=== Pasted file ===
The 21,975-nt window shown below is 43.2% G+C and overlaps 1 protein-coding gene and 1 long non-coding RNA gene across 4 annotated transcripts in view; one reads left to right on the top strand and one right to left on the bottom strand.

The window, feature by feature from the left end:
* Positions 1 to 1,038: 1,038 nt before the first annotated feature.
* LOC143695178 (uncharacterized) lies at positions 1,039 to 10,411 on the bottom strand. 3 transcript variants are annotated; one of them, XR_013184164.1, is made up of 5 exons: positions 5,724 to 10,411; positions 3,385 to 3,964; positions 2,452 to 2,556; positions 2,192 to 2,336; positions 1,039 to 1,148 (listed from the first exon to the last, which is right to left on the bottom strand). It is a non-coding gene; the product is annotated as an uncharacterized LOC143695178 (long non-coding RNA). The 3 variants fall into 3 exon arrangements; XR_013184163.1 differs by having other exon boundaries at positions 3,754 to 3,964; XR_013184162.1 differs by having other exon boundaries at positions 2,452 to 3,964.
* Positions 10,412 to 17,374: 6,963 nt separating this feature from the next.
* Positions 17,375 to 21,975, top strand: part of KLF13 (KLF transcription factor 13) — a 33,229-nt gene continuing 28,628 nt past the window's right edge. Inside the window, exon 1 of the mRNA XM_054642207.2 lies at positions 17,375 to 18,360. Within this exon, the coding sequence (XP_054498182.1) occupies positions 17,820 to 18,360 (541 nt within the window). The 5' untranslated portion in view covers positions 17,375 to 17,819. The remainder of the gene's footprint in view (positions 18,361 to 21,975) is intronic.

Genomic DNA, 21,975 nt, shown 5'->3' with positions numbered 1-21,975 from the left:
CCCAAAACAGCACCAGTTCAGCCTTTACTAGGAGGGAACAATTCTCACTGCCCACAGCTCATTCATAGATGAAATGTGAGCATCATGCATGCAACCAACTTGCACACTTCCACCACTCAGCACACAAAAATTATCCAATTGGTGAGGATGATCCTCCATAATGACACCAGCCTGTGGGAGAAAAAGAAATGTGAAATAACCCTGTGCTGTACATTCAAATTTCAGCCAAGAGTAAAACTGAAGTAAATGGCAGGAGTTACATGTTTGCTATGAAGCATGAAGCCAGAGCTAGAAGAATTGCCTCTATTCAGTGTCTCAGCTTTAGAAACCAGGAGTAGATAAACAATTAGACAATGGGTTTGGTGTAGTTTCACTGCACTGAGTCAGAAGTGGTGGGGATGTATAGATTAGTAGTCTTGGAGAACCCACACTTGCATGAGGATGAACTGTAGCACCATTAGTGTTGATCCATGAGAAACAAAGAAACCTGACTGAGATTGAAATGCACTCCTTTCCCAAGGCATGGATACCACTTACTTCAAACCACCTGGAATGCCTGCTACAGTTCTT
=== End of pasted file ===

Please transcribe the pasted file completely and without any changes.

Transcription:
The 21,975-nt window shown below is 43.2% G+C and overlaps 1 protein-coding gene and 1 long non-coding RNA gene across 4 annotated transcripts in view; one reads left to right on the top strand and one right to left on the bottom strand.

The window, feature by feature from the left end:
* Positions 1 to 1,038: 1,038 nt before the first annotated feature.
* LOC143695178 (uncharacterized) lies at positions 1,039 to 10,411 on the bottom strand. 3 transcript variants are annotated; one of them, XR_013184164.1, is made up of 5 exons: positions 5,724 to 10,411; positions 3,385 to 3,964; positions 2,452 to 2,556; positions 2,192 to 2,336; positions 1,039 to 1,148 (listed from the first exon to the last, which is right to left on the bottom strand). It is a non-coding gene; the product is annotated as an uncharacterized LOC143695178 (long non-coding RNA). The 3 variants fall into 3 exon arrangements; XR_013184163.1 differs by having other exon boundaries at positions 3,754 to 3,964; XR_013184162.1 differs by having other exon boundaries at positions 2,452 to 3,964.
* Positions 10,412 to 17,374: 6,963 nt separating this feature from the next.
* Positions 17,375 to 21,975, top strand: part of KLF13 (KLF transcription factor 13) — a 33,229-nt gene continuing 28,628 nt past the window's right edge. Inside the window, exon 1 of the mRNA XM_054642207.2 lies at positions 17,375 to 18,360. Within this exon, the coding sequence (XP_054498182.1) occupies positions 17,820 to 18,360 (541 nt within the window). The 5' untranslated portion in view covers positions 17,375 to 17,819. The remainder of the gene's footprint in view (positions 18,361 to 21,975) is intronic.

Genomic DNA, 21,975 nt, shown 5'->3' with positions numbered 1-21,975 from the left:
CCCAAAACAGCACCAGTTCAGCCTTTACTAGGAGGGAACAATTCTCACTGCCCACAGCTCATTCATAGATGAAATGTGAGCATCATGCATGCAACCAACTTGCACACTTCCACCACTCAGCACACAAAAATTATCCAATTGGTGAGGATGATCCTCCATAATGACACCAGCCTGTGGGAGAAAAAGAAATGTGAAATAACCCTGTGCTGTACATTCAAATTTCAGCCAAGAGTAAAACTGAAGTAAATGGCAGGAGTTACATGTTTGCTATGAAGCATGAAGCCAGAGCTAGAAGAATTGCCTCTATTCAGTGTCTCAGCTTTAGAAACCAGGAGTAGATAAACAATTAGACAATGGGTTTGGTGTAGTTTCACTGCACTGAGTCAGAAGTGGTGGGGATGTATAGATTAGTAGTCTTGGAGAACCCACACTTGCATGAGGATGAACTGTAGCACCATTAGTGTTGATCCATGAGAAACAAAGAAACCTGACTGAGATTGAAATGCACTCCTTTCCCAAGGCATGGATACCACTTACTTCAAACCACCTGGAATGCCTGCTACAGTTCTT